Melinda Henneberger writes another sterling column on the pro-life movement, its views and limits, and the media bias that really does exist.
Yesterday, I was delighted to be a guest on NPR's "Tell Me More" with the always engaging Michel Martin. We discussed Pope Francis. Here is the link.
I received a flurry of emails yesterday, some personal, some from left wing organizations, all attacking Congressman Paul Ryan for remarks he made about poverty in the inner city. Here are two accounts of the kerfuffle, one from Politico and one from CNN.
The comments at issue were these:
Vaticanologist Andrea Tornielli assembles the most important quotes from Pope Francis on the kind of bishop he believes the Church needs. We will see if the new pope can get it. It won't be easy.
Today, I conclude my review of Molly Worthen’s Apostles of Reason: The Crisis of Authority in American Evangelicalism.
While I was away, a friend sent me a link to this report on one of Pope Francis' morning sermons, in which Pope Francis said that Christianity is not ethics, but a "story of salvation," and "bending over the flesh of our brothers and sisters." The friend asked if I was ghost writing for the pope. I am not. I would suggest that Pope Francis actually read and listened to Pope Benedict, as I tried to do.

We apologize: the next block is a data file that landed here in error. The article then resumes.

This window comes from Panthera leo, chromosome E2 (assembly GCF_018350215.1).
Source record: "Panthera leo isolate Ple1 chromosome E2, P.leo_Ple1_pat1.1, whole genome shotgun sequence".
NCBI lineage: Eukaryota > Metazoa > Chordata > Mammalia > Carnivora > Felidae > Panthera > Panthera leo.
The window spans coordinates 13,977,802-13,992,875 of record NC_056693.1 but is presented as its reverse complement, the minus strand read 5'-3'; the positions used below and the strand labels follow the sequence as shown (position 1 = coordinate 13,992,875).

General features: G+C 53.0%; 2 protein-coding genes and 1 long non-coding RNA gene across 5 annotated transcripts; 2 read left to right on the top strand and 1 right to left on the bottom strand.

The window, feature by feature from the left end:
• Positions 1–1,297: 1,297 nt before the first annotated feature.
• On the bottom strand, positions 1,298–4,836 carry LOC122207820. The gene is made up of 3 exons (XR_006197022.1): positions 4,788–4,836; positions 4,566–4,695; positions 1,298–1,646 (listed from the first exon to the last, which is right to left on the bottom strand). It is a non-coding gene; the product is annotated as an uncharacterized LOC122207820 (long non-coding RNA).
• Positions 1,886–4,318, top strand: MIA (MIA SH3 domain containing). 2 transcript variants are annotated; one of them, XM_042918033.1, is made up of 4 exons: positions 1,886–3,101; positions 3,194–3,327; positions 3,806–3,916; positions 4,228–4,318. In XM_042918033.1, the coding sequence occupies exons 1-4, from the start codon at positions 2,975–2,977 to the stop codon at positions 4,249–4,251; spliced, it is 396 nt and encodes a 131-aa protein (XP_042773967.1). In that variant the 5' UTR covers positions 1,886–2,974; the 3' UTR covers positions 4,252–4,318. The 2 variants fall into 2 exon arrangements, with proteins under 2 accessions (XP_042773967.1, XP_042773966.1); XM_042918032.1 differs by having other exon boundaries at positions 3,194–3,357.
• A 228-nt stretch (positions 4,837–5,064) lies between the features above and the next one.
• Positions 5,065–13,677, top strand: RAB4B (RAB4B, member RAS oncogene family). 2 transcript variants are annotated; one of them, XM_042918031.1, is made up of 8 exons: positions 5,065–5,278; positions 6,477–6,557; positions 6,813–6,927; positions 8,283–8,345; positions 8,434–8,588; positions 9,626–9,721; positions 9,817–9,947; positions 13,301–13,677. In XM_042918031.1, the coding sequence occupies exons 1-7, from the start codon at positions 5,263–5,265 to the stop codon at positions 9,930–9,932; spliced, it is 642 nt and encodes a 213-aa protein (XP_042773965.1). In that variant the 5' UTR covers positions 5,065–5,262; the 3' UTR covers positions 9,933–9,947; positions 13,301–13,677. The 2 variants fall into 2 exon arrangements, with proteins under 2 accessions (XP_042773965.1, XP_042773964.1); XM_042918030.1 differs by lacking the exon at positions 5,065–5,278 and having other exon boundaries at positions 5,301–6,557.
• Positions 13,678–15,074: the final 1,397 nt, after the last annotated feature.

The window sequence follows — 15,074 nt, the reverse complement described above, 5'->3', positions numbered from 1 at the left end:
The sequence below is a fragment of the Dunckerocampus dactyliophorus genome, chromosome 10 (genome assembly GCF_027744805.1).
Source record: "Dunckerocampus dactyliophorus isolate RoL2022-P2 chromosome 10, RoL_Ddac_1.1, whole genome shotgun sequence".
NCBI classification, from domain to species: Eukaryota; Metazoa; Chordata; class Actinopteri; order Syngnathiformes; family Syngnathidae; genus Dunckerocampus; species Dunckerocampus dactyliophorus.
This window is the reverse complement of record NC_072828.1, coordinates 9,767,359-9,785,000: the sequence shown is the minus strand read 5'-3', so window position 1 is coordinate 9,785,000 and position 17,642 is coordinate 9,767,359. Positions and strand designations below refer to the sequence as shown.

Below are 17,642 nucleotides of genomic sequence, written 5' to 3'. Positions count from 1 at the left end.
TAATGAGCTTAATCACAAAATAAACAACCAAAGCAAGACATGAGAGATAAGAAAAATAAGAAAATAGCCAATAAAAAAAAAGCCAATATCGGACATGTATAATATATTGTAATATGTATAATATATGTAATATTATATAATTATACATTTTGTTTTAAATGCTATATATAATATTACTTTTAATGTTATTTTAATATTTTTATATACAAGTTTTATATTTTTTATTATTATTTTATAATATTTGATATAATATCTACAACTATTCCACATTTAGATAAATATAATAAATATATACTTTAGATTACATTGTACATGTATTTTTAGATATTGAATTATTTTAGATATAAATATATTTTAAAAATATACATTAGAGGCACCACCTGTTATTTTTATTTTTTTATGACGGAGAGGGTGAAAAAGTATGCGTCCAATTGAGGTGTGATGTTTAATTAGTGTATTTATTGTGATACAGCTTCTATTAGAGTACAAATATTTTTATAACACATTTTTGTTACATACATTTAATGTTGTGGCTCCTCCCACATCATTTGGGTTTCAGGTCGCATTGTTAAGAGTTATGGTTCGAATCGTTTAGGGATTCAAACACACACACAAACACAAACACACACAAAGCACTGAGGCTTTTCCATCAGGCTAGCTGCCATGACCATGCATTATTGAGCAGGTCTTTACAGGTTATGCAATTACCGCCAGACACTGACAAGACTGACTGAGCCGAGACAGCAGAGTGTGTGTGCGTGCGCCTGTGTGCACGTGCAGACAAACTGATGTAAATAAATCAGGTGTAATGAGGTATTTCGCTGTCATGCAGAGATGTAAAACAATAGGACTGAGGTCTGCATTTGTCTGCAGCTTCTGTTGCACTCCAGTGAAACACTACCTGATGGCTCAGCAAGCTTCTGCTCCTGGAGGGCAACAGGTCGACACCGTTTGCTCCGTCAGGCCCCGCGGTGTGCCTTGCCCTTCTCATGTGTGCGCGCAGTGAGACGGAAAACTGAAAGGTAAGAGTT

Alex Sink was widely expected to win the special election in Florida's 13th District yesterday. Republican operatives even admitted that her opponent, David Jolly, was running a Keystone Cops-quality campaign. Still, she lost and Jolly won. The Democrats need to seriously figure out how they can avoid this coming November's midterms from turning into a defeat of epic proportions. Hint: Defend the ACA but run as far from Obama as you can.
Today, I continue my review of Molly Worthen’s important book Apostles of Reason: The Crisis of Authority in American Evangelicalism, focusing on the emergence of neo-evangelicals who started seminaries like Fuller Theological Seminary, formed the National Evangelical Association, and took to the pages of Christianity Today to articulate their concerns, most especially a concern to rehabilitate the idea of biblical inerrancy.
Molly Worthen, an Assistant Professor of History at the University of North Carolina, Chapel Hill, has written a truly important book. Apostles of Reason: The Crisis of Authority in American Evangelicalism is the kind of highly ambitious intellectual history that requires thorough familiarity with the sources, a keen eye for discerning intellectual undercurrents, a gift for telling a complicated, many faceted story, and, perhaps most importantly, an editorial aptitude for weaving it all together.